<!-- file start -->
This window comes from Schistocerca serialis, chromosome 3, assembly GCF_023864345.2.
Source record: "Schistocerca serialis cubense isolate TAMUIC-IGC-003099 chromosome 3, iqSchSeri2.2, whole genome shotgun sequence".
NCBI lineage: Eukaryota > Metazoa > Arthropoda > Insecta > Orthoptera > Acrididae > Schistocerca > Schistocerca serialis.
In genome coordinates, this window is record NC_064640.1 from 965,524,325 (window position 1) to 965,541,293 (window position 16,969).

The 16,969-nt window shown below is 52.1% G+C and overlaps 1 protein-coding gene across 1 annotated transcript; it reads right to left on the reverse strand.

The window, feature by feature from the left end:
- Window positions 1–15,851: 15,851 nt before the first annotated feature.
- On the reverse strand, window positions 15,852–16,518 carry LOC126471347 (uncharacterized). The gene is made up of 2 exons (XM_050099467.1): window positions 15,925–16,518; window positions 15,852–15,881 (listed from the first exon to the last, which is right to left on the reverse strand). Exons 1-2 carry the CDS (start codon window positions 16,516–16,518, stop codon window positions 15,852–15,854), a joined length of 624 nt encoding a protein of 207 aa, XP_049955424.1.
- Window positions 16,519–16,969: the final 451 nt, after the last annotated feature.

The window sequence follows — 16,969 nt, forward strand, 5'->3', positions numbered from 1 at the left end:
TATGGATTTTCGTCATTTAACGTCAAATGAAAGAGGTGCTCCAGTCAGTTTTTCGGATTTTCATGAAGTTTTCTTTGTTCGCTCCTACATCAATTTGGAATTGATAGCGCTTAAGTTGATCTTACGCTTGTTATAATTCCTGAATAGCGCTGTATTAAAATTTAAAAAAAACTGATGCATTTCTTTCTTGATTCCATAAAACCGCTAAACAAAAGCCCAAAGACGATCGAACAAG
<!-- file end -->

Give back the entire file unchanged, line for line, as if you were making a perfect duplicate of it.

This window comes from Schistocerca serialis, chromosome 3, assembly GCF_023864345.2.
Source record: "Schistocerca serialis cubense isolate TAMUIC-IGC-003099 chromosome 3, iqSchSeri2.2, whole genome shotgun sequence".
NCBI lineage: Eukaryota > Metazoa > Arthropoda > Insecta > Orthoptera > Acrididae > Schistocerca > Schistocerca serialis.
In genome coordinates, this window is record NC_064640.1 from 965,524,325 (window position 1) to 965,541,293 (window position 16,969).

The 16,969-nt window shown below is 52.1% G+C and overlaps 1 protein-coding gene across 1 annotated transcript; it reads right to left on the reverse strand.

The window, feature by feature from the left end:
- Window positions 1–15,851: 15,851 nt before the first annotated feature.
- On the reverse strand, window positions 15,852–16,518 carry LOC126471347 (uncharacterized). The gene is made up of 2 exons (XM_050099467.1): window positions 15,925–16,518; window positions 15,852–15,881 (listed from the first exon to the last, which is right to left on the reverse strand). Exons 1-2 carry the CDS (start codon window positions 16,516–16,518, stop codon window positions 15,852–15,854), a joined length of 624 nt encoding a protein of 207 aa, XP_049955424.1.
- Window positions 16,519–16,969: the final 451 nt, after the last annotated feature.

The window sequence follows — 16,969 nt, forward strand, 5'->3', positions numbered from 1 at the left end:
TATGGATTTTCGTCATTTAACGTCAAATGAAAGAGGTGCTCCAGTCAGTTTTTCGGATTTTCATGAAGTTTTCTTTGTTCGCTCCTACATCAATTTGGAATTGATAGCGCTTAAGTTGATCTTACGCTTGTTATAATTCCTGAATAGCGCTGTATTAAAATTTAAAAAAAACTGATGCATTTCTTTCTTGATTCCATAAAACCGCTAAACAAAAGCCCAAAGACGATCGAACAAG